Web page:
If you have not done so, please read Part 1 of this trilogy. Otherwise the rest of it won’t make a lick of sense.
Eventually the time came that I was able to get back out & about. I have never lead the most adventurous existence, and the church had been a huge part of my social life for years, so it was with some trepidation that I returned. I did my best to put the acrimony behind me, but if I am being honest I am not sure I ever did. Armed with that subliminal resentment I began to notice the superficial pretense. I had finally taken off my rose colored glasses and saw the church for what it was…a very human creation that I was pretty sure no longer resembled God’s original intent. Little snubs & slights began to gnaw at me. I actually did get angry and skipped a couple of Sundays here & there, always pondering the possibility of finding a new church. But I always came back. I refer to it as Battered Parishioner Syndrome.
Then, three years after my triumphant return, the events of last spring unfolded. Again, the details are unimportant, but suffice to say that things didn’t happen overnight. The straw that broke the camel’s back was actually quite silly & petty on my end, but it came at the conclusion of a string of events that built up like a slow filling helium balloon. Even then when I quietly stormed out that last Sunday I knew I’d probably get over it and go back in a week or two. But things began to happen. I got very sick and was unable to attend for a couple of Sundays. When no one called to see if I was okay that old resentment began to rear its ugly head. A meeting that I had every intention of attending went on without me because I was unexpectedly asked to work a Saturday morning shift. I expressed my displeasure to a few fellow congregants in regards to the aforementioned camel breaking straw, and I was told “You’ll be back. You always come back.” And that was when my pride kicked in and I decided that I was going to prove them wrong and not go back. And I didn’t.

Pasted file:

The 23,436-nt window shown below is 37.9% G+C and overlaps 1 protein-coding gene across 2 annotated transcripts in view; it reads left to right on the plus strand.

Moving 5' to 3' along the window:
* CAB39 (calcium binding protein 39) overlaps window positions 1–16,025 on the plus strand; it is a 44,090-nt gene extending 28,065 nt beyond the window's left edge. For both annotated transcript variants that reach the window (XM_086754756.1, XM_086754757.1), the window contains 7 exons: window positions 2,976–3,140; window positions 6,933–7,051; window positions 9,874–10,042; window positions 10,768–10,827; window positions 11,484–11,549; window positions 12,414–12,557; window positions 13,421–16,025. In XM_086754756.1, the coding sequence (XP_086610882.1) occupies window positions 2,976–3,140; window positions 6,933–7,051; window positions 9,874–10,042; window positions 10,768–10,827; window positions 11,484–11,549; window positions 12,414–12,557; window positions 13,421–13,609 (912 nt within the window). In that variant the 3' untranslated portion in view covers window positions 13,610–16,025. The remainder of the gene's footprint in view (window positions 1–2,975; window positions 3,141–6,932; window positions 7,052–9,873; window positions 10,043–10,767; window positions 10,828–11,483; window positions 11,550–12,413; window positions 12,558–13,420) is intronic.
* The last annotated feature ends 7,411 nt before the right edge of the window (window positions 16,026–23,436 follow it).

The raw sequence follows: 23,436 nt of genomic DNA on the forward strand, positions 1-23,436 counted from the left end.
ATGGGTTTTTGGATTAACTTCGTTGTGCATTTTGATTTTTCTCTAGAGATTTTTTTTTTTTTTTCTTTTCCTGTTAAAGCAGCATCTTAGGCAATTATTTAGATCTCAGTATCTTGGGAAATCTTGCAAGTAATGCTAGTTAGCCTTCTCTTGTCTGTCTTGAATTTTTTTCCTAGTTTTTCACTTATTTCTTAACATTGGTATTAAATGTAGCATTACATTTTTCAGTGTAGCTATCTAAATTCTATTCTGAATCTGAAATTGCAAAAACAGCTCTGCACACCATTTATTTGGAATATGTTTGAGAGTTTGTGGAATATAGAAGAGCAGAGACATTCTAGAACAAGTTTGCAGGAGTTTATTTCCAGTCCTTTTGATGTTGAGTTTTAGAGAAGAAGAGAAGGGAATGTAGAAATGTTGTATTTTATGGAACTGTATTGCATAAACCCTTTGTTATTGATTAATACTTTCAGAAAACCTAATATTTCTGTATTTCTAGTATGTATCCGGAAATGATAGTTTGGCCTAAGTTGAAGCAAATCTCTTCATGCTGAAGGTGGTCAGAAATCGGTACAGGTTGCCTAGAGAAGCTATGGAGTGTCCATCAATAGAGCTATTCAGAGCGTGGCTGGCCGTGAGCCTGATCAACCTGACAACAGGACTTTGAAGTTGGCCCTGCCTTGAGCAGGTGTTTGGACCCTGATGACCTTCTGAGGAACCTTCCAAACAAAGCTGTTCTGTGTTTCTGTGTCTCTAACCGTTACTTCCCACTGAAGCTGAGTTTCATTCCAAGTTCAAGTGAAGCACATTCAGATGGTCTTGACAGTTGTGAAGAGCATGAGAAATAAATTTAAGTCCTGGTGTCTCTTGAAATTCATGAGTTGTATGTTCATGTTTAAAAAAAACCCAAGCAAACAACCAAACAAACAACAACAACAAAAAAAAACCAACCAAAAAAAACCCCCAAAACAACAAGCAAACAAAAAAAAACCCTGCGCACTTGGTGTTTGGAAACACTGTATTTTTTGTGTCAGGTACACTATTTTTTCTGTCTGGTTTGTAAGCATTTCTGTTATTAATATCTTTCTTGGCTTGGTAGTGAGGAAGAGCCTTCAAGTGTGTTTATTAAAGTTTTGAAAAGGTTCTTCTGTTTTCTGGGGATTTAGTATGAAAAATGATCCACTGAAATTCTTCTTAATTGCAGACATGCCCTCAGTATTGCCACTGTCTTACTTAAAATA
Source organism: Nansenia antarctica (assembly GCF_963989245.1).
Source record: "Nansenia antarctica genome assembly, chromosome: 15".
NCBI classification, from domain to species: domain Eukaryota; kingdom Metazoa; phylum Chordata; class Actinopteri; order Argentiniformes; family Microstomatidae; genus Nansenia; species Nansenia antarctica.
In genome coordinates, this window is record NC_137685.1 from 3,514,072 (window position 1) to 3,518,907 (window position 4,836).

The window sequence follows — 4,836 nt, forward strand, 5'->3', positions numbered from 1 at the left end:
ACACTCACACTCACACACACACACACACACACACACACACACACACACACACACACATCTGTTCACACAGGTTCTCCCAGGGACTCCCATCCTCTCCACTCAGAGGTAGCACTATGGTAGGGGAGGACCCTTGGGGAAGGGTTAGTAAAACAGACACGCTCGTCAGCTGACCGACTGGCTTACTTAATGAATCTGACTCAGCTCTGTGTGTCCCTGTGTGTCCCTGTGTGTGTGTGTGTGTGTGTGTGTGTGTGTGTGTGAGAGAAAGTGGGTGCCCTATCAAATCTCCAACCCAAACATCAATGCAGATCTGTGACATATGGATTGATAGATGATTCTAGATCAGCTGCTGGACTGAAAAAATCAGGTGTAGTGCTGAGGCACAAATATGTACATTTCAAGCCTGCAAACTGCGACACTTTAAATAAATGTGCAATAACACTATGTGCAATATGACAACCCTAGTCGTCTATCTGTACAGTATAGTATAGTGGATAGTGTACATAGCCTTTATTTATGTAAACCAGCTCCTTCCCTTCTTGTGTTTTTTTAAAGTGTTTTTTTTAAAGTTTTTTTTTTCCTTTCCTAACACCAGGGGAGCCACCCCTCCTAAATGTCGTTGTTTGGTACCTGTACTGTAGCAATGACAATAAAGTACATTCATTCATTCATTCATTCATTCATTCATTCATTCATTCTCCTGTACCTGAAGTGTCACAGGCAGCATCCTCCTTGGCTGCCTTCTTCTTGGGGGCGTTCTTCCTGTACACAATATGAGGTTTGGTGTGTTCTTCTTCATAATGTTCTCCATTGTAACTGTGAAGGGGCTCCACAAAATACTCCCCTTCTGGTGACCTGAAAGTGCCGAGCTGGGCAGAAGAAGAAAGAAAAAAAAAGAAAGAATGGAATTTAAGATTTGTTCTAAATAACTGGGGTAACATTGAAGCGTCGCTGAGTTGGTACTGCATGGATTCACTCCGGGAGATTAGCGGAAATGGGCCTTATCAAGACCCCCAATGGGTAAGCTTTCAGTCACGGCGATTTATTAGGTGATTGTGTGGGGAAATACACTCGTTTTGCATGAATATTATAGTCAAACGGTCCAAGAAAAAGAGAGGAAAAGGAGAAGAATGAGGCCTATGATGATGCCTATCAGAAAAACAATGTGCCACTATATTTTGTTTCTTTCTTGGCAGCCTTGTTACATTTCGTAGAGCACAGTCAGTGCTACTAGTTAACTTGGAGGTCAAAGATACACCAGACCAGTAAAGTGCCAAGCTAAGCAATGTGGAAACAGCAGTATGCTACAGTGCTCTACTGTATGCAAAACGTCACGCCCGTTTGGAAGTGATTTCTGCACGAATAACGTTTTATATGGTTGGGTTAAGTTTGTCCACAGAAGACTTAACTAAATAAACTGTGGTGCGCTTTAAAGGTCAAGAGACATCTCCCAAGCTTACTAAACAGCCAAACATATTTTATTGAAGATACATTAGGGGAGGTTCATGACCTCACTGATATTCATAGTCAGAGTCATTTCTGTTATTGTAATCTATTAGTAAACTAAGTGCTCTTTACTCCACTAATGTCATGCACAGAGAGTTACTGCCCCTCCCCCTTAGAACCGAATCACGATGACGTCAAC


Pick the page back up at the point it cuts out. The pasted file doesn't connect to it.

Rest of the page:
At first I seriously pondered finding a new church. That probably would have been the wise decision. Like my friend The Owl I could have visited churches and atleast given them a chance until they gave me a reason to discard them. But I didn’t. I began to realize that the cause of my inner turmoil was bigger than the particular things that had happened in my church. I slowly came to understand that I had lost my zeal for the whole of organized religion. Its hollowness. Its hypocrisy. Its focus on money. Its resistance to try anything new. Its reliance on habit passed off as tradition. Its lack of meaningful influence. Its determination to fit into the world’s paradigms when The Bible clearly says that we are to be “in the world but not of the world” (or something to that effect) and “a peculiar people”. I decided…as I have to a large extent in relation to life in general…to withdraw. When something frustrates, upsets, aggravates, and saddens you the prudent course of action is…sometimes…to just shun it altogether.
And then a few weeks ago…on a lazy Saturday when The Bachelor Palace was a complete mess, I was not dressed for company (let your imagination run wild), and I was having a day where I was keenly aware of my own emptiness, isolation, and ennui…there was a knock at my door.
- Why Organized Religion is Afraid of Me (charlieray45.wordpress.com)
- Why Organized Religion is Afraid of Me (asnycnowradio.wordpress.com)
- “Aimless and Lost” (frozenclocks.wordpress.com)
- Going to church makes you happy, says Gallup poll (dailymail.co.uk)
- Escaping Indoctrination (new.exchristian.net)
- Churches and “group think” (literarylew.wordpress.com)
- The Trouble With Organized Religion (inactiveactivist.wordpress.com)
- God’s plan is ALWAYS better than my plan… (lauriesadoptionjourney.com)